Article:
What’s the deal with copying and pasting versus sharing?
When a post is shared, it becomes part of a chain of posts which link to the original and this makes it easy for Facebook to track down viral hoax messages and remove them. If the original post is removed by Facebook then all of those shares are removed too.
By copying and pasting a message, you not only protect the identity of the originator of the hoax, but you create a new instance of the message that is not dependent on the original.
So if 50 people share the message publicly by copying and pasting it then 49 posts will still remain when the original is deleted and the originator can mine this information without leaving a trail back to their account by simply searching for a sentence within the body of the message.
Privacy settings are also a factor in why viral hoaxes rely on copy and pastes rather than shares. If you share something a friend has posted then your post is subject to their privacy preferences. For example let’s say User A shares User B’s post. User B’s post was set to “friends only” so even though the post appears on User A’s timeline, it will only actually be visible to friends (or friends of friends if that option is selected) of User B. This kind of post isn’t going to go viral, but if User B’s post was public and is shared publicly by User A then more people will see it, share it and the hoax originator can also see it and search for it.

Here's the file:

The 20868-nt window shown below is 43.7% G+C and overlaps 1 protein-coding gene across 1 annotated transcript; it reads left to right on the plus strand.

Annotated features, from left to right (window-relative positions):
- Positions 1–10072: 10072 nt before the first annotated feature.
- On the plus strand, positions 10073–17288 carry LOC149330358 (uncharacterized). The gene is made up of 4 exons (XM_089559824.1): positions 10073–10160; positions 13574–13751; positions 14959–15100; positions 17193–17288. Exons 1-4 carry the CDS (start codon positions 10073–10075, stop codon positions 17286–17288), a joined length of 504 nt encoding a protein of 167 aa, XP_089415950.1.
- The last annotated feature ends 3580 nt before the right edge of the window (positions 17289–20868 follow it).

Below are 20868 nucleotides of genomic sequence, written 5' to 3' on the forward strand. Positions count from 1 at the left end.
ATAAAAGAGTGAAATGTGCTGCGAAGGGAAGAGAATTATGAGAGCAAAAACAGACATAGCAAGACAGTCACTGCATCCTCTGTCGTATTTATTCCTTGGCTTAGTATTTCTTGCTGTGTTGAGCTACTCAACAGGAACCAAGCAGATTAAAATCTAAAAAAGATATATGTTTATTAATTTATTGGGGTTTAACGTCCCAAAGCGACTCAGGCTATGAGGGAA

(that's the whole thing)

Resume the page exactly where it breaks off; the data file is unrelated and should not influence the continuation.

How do I stay safe online?
- Think before you post. If you want to show your love or loyalty, create a native post in your own words.
- Never share a link based on its clickbait headline.
- Never share any content on Facebook that requires you to copy and paste it.
- Never share a provocative image without first Google searching it to see if the source can be verified.
- Pay it forward: Now that you’re woke, share the link to this post with anyone you see sharing in this way.
Lianne Marie is InFusion’s shared media specialist. She knows who will and who won’t share this post, and if she does not see your name in the list she will understand.